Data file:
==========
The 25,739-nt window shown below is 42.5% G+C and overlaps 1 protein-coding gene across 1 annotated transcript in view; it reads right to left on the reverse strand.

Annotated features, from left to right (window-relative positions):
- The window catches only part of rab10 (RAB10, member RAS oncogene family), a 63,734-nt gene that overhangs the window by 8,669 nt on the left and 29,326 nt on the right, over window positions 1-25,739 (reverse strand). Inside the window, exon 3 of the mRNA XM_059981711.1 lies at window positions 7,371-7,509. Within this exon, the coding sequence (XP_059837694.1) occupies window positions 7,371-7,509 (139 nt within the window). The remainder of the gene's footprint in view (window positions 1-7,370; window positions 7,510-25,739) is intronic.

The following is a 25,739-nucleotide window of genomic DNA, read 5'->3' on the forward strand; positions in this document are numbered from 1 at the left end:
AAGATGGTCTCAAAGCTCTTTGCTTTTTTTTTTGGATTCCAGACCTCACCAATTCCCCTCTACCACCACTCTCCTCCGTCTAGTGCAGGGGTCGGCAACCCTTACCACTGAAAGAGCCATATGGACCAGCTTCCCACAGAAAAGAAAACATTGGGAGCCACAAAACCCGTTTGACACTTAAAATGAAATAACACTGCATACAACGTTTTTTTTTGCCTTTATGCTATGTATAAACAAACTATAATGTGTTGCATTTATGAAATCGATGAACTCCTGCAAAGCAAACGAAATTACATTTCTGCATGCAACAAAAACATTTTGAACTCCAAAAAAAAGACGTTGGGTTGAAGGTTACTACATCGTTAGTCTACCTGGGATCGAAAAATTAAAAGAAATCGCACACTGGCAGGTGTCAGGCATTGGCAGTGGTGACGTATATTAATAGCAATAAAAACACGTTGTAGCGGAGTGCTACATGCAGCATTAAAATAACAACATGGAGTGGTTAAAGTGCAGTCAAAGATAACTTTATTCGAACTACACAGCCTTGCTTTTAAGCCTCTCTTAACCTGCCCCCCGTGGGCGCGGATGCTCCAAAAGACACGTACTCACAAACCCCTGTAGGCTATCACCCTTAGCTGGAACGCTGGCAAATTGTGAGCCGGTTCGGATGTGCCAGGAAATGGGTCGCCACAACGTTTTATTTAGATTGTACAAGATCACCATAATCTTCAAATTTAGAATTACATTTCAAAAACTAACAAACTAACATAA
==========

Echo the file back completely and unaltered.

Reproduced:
The 25,739-nt window shown below is 42.5% G+C and overlaps 1 protein-coding gene across 1 annotated transcript in view; it reads right to left on the reverse strand.

Annotated features, from left to right (window-relative positions):
- The window catches only part of rab10 (RAB10, member RAS oncogene family), a 63,734-nt gene that overhangs the window by 8,669 nt on the left and 29,326 nt on the right, over window positions 1-25,739 (reverse strand). Inside the window, exon 3 of the mRNA XM_059981711.1 lies at window positions 7,371-7,509. Within this exon, the coding sequence (XP_059837694.1) occupies window positions 7,371-7,509 (139 nt within the window). The remainder of the gene's footprint in view (window positions 1-7,370; window positions 7,510-25,739) is intronic.

The following is a 25,739-nucleotide window of genomic DNA, read 5'->3' on the forward strand; positions in this document are numbered from 1 at the left end:
AAGATGGTCTCAAAGCTCTTTGCTTTTTTTTTTGGATTCCAGACCTCACCAATTCCCCTCTACCACCACTCTCCTCCGTCTAGTGCAGGGGTCGGCAACCCTTACCACTGAAAGAGCCATATGGACCAGCTTCCCACAGAAAAGAAAACATTGGGAGCCACAAAACCCGTTTGACACTTAAAATGAAATAACACTGCATACAACGTTTTTTTTTGCCTTTATGCTATGTATAAACAAACTATAATGTGTTGCATTTATGAAATCGATGAACTCCTGCAAAGCAAACGAAATTACATTTCTGCATGCAACAAAAACATTTTGAACTCCAAAAAAAAGACGTTGGGTTGAAGGTTACTACATCGTTAGTCTACCTGGGATCGAAAAATTAAAAGAAATCGCACACTGGCAGGTGTCAGGCATTGGCAGTGGTGACGTATATTAATAGCAATAAAAACACGTTGTAGCGGAGTGCTACATGCAGCATTAAAATAACAACATGGAGTGGTTAAAGTGCAGTCAAAGATAACTTTATTCGAACTACACAGCCTTGCTTTTAAGCCTCTCTTAACCTGCCCCCCGTGGGCGCGGATGCTCCAAAAGACACGTACTCACAAACCCCTGTAGGCTATCACCCTTAGCTGGAACGCTGGCAAATTGTGAGCCGGTTCGGATGTGCCAGGAAATGGGTCGCCACAACGTTTTATTTAGATTGTACAAGATCACCATAATCTTCAAATTTAGAATTACATTTCAAAAACTAACAAACTAACATAA